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Almost half of millennials on non-standard contracts Particular concern over the one-third of young people in precarious work

Tuesday, October 24, 2017 - 07:30

Youth Council calls on Government to provide comprehensive strategy to tackle low quality and precarious work, ahead of precarious work seminar ‘Republic of Opportunity or State of Insecurity?’

A new Red C poll commissioned by the National Youth Council of Ireland (NYCI) – which represents organisations working with over 380,000 young people - has found that 47% of young people aged 18-29 are on non standard contracts (i.e. do not have full time hours that are the same each week). Furthermore, 38% of young people aged 18-29 are on temporary contracts, 34% are in part time work and 30% are in employment where the hours vary from week to week. (Note: this not an accumulative figure – there is an overlap between young people in employment which is temporary, part time and have hours that vary from week to week).

Commenting on the figures James Doorley, NYCI Deputy Director said: “This survey finds that a significant proportion of young people in work are in precarious employment, which creates financial uncertainty and impacts on their personal and family life.”

These new figures have been published ahead of a seminar on precarious work for young people entitled “Republic of Opportunity or State of Insecurity?” taking place in the Gresham Hotel, Dublin today (24.10.17). The event organised by the NYCI brings together think tanks, academia, the trade union movement, labour market specialists and the youth sector to explore precarious employment and work quality. It will focus on exploring current data, trends and developments, and will also explore potential solutions.

Speaking ahead of the event Mr Doorley said: “Too many young people are struggling to find work that gives them a decent salary and quality of life. Government must tackle issues around low pay, temporary employment and ‘if and when contracts’.


Legislation welcome but more needed

“We welcome the recent announcement by an Taoiseach to regulate ‘if and when’ contracts and low hour contracts, but legislation alone will not be enough to address this issue. Our seminar will seek to highlight what more needs to be done in practical terms.”

Precarity even at age 29

Speaking further on the new figures Mr Doorley explained:

“38% of respondents are on a temporary contract, so they have no short or medium term job or financial security. As just one example of how this is affecting millennials, this would make it difficult for them to take out a personal loan. ‘If and when’ contracts have wide ranging impacts on family, social and educational opportunities. 

“The data shows that younger people under 25 that are recent entrants to the labour market are more likely to be on a temporary contract. However, even among the 25-29 year old age cohort over a third are on temporary contracts, meaning that this is a situation affecting all young people right up the age ranges,” added Mr Doorley.

Rural and class divide

Another point of note is that precarious employment much more prevalent among young people from lower socio-economic groups and those outside Dublin.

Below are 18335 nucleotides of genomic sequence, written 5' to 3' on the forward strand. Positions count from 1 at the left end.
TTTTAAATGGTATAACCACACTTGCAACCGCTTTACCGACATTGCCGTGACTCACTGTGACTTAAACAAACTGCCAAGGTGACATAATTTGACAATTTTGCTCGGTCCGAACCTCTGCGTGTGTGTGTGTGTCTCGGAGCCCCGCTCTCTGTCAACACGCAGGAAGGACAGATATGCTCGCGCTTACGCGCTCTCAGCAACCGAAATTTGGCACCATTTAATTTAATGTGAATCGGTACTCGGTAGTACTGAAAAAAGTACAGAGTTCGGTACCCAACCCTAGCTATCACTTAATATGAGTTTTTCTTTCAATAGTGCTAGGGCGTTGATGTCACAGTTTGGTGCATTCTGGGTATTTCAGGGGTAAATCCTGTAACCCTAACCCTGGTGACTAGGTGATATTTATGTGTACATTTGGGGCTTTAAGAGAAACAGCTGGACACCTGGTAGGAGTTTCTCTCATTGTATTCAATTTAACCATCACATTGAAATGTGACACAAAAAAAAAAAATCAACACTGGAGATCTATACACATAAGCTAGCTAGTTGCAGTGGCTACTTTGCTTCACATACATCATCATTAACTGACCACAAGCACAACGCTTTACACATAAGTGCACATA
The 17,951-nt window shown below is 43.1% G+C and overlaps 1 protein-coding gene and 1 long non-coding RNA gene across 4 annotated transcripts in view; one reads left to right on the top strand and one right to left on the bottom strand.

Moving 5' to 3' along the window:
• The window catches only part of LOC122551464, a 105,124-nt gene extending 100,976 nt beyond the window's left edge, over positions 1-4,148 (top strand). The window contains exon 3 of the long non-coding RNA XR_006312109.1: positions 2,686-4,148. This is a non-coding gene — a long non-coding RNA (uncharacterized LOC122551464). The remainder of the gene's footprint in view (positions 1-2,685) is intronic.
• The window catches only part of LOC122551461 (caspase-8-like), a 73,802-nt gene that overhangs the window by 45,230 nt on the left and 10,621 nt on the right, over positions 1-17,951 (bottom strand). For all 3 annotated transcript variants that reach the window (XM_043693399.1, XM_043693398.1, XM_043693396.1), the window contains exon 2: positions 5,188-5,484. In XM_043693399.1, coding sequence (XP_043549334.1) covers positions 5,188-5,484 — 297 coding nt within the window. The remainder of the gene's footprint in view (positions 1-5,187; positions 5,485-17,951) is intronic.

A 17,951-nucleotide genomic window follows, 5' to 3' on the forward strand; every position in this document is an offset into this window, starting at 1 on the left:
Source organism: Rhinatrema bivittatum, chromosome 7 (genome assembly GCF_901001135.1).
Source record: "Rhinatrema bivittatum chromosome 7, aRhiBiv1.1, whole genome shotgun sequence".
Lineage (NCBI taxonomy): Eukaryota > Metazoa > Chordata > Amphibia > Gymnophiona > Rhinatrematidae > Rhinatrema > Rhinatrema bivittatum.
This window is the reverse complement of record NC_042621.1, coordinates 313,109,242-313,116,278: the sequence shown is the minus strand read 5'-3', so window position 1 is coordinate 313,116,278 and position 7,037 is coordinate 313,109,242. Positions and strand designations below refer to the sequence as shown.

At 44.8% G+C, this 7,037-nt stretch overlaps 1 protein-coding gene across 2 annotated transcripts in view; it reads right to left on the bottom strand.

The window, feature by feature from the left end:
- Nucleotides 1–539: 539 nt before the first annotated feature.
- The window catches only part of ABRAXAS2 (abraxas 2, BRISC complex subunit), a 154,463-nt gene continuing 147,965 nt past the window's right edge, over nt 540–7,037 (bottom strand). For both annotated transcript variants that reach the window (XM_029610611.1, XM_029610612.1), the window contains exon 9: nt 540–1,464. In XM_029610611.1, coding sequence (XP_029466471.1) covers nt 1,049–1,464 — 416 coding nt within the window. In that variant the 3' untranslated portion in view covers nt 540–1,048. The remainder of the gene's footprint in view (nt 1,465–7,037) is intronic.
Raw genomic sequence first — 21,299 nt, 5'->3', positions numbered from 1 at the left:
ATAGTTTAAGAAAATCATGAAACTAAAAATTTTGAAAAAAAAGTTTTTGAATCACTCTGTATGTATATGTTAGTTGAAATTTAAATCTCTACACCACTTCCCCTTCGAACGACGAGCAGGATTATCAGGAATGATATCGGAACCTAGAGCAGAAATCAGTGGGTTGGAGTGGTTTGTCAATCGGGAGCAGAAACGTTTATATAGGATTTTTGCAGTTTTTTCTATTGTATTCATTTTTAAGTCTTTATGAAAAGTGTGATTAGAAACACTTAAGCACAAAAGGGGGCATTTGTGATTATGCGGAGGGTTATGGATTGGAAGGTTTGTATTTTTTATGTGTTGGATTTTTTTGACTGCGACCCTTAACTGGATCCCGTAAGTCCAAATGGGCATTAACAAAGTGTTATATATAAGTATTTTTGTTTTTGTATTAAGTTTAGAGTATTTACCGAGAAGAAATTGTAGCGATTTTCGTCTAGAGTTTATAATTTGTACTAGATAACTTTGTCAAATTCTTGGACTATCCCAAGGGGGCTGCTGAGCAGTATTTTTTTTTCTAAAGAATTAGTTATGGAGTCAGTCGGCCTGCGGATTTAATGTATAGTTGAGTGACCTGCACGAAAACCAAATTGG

ENDS
CONTACT: Daniel Meister, Communications Manager at NYCI communications@nyci.ie 087 781 4903


Notes to Editors:

- see agenda &download speaker presentations here for “Republic of Opportunity or State of Insecurity?” seminar -

Poll Methodology:
404 interviews were conducted online using Red C’s online panel Red C Live among those aged 18-29 years. Interviewing was conducted during 15th-23rd February 2017. The results outlined above are based on the 286 respondents who were working full or part time. Quotas were set to the known demographic profile of those aged 18-29 years living in Ireland based on CSO data. Of those interviewed 51% were female and 49% were male. 57% were classified as being from the ABC1 social demographic group with 42% classed as belonging to the C2DE social demographic group. In terms of age breakdown, 23% were aged 18-20 years, 23% were aged 21-23 years, 25% were aged 24-26 years and 29% were aged 27-29 years. The margin of error in the results is +/- 4.9%.

 

 

National Youth Council of Ireland

NYCI is the umbrella organisation that represents and supports the interests voluntary youth organisations and uses its collective experience to act on issues that impact on young people.
www.youth.ie



Republic of Opportunity or State of Insecurity?
NYCI Seminar on Precarious Work for Young People
#decentwork
foryouth

Trinity Suite, Gresham Hotel, Dublin | 9:30-2pm Tuesday October 24th 2017

Agenda

9:30-10am Registration and Networking Tea/Coffee

10am-10:10 Opening remarks by Marie-Claire McAleer, Chairperson of seminar

10:10-10:30 Presentation of the NYCI RedC Poll findings by James Doorley, Deputy Director, NYCI

10:30-10:50 Presentation by Ciaran Nugent, Nevin Economic Research Institute (NERI) on prevalence of temporary employment among young workers

10:50-11:10 Presentation from Dave Curran, SIPTU on Trade Union perspective

11:10-11:20 Questions and Comments

11:20-11:30 Coffee Break

11:30-11:50 Presentation, Dr Joseph Moran, Waterford Institute of Technology “One young man’s encounter with precarious employment: A story from the South-East of Ireland”

11:50-12:10 Presentation of research on precarious work by TASC, by Dr Sinead Pembroke

12:10-12:30 Presentation of paper prepared for NYCI in 2016 by Dr John Sweeney entitled “Job Creation and Job Quality in Ireland: an Exploration of the Policy Issues”

12:30-1:30 Discussion on presentations and recent developments and proposals to address precarious work in Ireland.

1:30-2pm Light Lunch will be served